The next layer of evidence comes from medieval Wales, and is quite a bit later than the Irish materials. These include The Mabinogi, a set of four medieval Welsh tales that include interesting episodes that seem to reflect names of earlier Brythonic deities and pan-Celtic religious symbolism, albeit set in a medieval narrative context that can be difficult to parse. This has resulted in a great deal of speculation about what the stories represent. If you read the Introduction to Patrick K. Ford’s Mabinogi and other Medieval Welsh Tales, and the footnotes to Sioned Davies’ The Mabinogion, you can use those as a foothold. Again, there are numerous academic articles available which can help you authentically interpret these and other medieval Welsh tales. Read the bibliographies of the above books, as well as the Suggested Reading list and Bibliography provided in Celtic Myth and Religion (S.P. MacLeod), which were compiled for this very purpose.
Then, many centuries later, we begin to have records of folklore traditions from the Celtic countries. You can see how we are already more than a millennium and a half away from the pagan Celts by this point, in terms of time. However, there were clearly many pre-Christian traditions which continued on after the introduction of Christianity, and these are also of interest to modern practitioners. Remember that while we can’t say that these customs were also practiced by the ancient Celts, at least they were authentic traditions of Celtic speaking peoples in traditional communities, at some point in time. Good folklore resources are listed in the Suggested Reading and Footnotes and Bibliography of Celtic Myth and Religion.
Now, this may seem a daunting task to many people, busy as they are with work, family, and so forth. I think the trick is to clear your mental palate of what you may have read before, set aside a few reading periods each week, and start with the books above (which can be obtained for a reasonable cost used online or via local bookshops, or on interlibrary loan from your local library). Read for 20-30 minutes at lunch time or while commuting on the bus or at bedtime, and let the information sink in, percolate and integrate. Don’t be hard on yourself if you don’t understand something – just keep reading and over time it will make sense. If you read even one or two books from each category / time period listed above, in a year you would have made significant progress in establishing a solid foundation of knowledge from which to work and practice.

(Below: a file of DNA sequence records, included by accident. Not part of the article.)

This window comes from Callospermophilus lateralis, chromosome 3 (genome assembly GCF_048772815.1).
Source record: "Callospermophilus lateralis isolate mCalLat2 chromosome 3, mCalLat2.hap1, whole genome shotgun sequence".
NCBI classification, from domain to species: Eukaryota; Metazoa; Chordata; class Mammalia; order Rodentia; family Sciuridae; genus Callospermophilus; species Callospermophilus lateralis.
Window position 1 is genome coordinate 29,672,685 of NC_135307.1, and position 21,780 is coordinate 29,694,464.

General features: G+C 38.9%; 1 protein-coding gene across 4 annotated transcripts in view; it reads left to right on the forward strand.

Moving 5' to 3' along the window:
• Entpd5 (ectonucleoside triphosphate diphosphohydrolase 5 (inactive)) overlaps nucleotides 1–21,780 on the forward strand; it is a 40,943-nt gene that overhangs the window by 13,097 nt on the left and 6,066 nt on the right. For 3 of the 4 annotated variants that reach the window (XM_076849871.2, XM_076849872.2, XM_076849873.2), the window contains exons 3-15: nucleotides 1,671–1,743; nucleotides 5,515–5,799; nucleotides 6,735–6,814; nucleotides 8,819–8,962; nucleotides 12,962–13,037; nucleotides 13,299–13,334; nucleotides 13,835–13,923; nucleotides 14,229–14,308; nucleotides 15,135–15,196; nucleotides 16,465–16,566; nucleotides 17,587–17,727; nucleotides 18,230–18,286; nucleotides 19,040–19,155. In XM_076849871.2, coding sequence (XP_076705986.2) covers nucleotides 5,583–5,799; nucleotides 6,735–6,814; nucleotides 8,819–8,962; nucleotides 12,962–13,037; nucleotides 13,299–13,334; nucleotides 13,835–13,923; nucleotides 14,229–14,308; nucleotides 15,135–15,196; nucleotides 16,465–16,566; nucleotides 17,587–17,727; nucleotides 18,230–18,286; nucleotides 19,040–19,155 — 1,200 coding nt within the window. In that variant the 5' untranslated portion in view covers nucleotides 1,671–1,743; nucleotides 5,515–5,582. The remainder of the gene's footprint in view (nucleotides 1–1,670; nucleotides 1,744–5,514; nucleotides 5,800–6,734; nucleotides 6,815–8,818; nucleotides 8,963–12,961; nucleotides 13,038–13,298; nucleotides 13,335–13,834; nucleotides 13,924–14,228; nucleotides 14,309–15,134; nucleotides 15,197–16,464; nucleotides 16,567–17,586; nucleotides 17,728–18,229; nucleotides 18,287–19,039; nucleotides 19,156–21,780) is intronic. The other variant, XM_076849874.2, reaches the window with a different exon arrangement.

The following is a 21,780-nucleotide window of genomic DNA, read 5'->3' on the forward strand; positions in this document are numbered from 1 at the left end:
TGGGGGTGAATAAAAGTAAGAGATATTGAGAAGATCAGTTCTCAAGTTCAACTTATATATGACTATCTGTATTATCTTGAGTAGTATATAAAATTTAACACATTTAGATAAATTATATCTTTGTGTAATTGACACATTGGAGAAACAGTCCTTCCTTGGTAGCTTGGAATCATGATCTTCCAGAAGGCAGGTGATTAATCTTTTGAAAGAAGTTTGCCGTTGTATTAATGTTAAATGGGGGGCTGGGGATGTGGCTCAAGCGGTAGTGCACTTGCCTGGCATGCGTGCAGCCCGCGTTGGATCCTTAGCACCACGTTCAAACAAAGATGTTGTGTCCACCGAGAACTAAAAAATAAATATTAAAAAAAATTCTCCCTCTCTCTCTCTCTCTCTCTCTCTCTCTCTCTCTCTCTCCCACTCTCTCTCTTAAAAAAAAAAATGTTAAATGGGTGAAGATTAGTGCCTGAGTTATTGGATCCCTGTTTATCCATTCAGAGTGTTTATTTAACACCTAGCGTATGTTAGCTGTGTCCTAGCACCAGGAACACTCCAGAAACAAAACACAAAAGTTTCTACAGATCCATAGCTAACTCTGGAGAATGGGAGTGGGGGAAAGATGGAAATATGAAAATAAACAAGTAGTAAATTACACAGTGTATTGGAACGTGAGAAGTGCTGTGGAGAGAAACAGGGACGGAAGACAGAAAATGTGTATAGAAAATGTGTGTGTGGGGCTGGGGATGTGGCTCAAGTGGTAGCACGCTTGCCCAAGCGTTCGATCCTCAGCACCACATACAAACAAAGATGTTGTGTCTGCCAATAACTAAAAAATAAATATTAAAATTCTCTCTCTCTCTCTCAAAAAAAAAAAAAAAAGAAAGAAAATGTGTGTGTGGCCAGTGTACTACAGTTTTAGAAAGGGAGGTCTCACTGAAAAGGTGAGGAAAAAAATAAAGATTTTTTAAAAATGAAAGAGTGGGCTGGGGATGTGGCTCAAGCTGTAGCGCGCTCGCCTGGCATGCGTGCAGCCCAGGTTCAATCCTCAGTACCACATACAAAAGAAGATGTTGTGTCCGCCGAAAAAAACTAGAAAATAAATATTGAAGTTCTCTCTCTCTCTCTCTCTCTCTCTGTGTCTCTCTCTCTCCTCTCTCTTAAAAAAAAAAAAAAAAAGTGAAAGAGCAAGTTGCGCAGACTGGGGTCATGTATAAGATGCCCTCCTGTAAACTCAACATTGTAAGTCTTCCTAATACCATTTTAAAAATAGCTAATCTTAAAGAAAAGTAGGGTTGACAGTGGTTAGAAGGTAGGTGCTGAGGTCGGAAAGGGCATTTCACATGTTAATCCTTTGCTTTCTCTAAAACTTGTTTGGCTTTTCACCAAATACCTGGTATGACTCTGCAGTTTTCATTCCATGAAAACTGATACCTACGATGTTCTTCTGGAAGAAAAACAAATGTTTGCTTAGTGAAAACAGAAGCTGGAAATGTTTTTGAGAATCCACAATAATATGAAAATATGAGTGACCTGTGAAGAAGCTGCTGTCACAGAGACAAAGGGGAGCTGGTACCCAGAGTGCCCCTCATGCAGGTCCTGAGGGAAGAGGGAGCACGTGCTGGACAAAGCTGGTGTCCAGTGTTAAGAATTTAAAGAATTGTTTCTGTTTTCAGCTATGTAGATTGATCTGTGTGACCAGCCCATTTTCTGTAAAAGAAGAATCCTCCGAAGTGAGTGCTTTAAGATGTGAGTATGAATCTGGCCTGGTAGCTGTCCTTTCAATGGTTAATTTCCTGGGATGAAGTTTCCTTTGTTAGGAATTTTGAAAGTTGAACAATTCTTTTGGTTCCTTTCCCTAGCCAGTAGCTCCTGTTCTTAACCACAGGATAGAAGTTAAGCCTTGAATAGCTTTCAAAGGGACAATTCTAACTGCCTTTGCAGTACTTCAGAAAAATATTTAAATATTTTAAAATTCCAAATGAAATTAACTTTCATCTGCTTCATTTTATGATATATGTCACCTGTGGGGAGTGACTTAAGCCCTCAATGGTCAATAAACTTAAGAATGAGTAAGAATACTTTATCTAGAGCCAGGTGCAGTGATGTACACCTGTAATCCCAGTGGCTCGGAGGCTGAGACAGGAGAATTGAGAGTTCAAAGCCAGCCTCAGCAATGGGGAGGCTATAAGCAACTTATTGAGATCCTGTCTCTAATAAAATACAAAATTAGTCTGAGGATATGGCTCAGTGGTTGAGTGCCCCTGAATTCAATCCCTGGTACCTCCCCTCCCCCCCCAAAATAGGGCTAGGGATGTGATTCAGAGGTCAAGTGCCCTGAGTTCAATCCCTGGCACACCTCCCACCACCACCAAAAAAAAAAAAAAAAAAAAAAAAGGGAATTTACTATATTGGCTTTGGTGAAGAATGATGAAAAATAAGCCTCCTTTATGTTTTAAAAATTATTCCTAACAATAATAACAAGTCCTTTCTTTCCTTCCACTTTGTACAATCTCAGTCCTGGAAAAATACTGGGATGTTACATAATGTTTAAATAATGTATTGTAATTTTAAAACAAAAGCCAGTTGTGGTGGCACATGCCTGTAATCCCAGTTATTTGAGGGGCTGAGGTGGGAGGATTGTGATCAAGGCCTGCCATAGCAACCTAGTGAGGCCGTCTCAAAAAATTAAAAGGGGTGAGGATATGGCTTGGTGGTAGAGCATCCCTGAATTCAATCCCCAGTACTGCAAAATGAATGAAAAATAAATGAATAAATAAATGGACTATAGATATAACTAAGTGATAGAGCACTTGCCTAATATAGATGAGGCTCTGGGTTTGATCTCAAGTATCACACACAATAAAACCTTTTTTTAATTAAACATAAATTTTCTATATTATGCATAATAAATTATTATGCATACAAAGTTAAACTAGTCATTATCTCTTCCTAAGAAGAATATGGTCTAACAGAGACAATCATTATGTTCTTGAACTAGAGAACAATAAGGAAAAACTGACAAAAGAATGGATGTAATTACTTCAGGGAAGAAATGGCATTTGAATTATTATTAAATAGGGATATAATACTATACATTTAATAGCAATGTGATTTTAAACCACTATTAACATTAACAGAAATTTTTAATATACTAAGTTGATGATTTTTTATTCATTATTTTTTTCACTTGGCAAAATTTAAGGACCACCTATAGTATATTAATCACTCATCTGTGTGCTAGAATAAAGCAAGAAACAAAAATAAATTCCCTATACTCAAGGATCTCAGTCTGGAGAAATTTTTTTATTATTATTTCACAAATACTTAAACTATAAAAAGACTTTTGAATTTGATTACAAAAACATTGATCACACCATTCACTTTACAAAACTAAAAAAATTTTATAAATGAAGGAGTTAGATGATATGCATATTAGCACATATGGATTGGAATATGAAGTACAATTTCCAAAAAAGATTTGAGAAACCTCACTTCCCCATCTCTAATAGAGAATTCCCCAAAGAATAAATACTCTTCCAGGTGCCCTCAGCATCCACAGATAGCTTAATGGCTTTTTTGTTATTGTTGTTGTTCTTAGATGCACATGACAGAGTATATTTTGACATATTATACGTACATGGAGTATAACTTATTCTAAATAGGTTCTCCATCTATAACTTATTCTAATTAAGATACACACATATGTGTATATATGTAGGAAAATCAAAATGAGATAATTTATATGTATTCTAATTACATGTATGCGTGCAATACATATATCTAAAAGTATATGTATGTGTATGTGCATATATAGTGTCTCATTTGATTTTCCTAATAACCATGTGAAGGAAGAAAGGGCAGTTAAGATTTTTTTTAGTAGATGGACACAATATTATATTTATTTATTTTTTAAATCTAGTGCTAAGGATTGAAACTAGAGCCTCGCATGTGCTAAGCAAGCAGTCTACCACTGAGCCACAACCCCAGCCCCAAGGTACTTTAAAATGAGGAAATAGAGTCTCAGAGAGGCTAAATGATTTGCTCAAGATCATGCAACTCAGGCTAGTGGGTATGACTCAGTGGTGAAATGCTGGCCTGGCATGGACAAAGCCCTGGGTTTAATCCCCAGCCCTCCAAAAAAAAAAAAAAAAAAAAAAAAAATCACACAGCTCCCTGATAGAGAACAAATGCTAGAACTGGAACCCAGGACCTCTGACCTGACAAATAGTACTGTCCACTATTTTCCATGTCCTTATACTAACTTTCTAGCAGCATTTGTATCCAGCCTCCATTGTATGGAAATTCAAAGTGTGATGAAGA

If this much reading is not possible at first, then I would recommend reading Celtic Myth and Religion: A Study of Traditional Belief (McFarland Publishing, available in print and as an e-book). It was written to assist people inside and outside of academia – including modern spiritual practitioners – to gain a solid foundation in just the sorts of things people are interested in these days with regards to the Celts and their religious beliefs. Hundreds of books and articles went into its creation, all solid and authentic, and I hope it serves its purpose well!
Sharon’s much anticipated book, entitled Celtic Cosmology and The Otherworld is currently on back-order at McFarland Publishers. Check it out here!
“Despite censorship and revision by Christian redactors, the early medieval manuscripts of Ireland and Britain contain tantalizing clues to the cosmology, religion and mythology of native Celtic cultures. Focusing on the latest research and translations, the author provides fresh insight into the indigenous beliefs and practices of the Iron Age inhabitants of the British Isles. Chapters cover a broad range of topics, including creation and cosmogony, the deities of the Gaels, feminine power in early Irish sources, and priestesses and magical rites.”
Sharon’s other publications:
Sharon Paice MacLeod
Writer, Teacher, Musician
Sharon is a professional scholar trained in Celtic Studies through Harvard University. She has taught at the university level, and published and presented academic work in North America and Europe. Her areas of expertise include Historical Celtic culture and religion, mythology and folklore, Early Irish and Welsh Literature, languages and music, ritual and visionary traditions.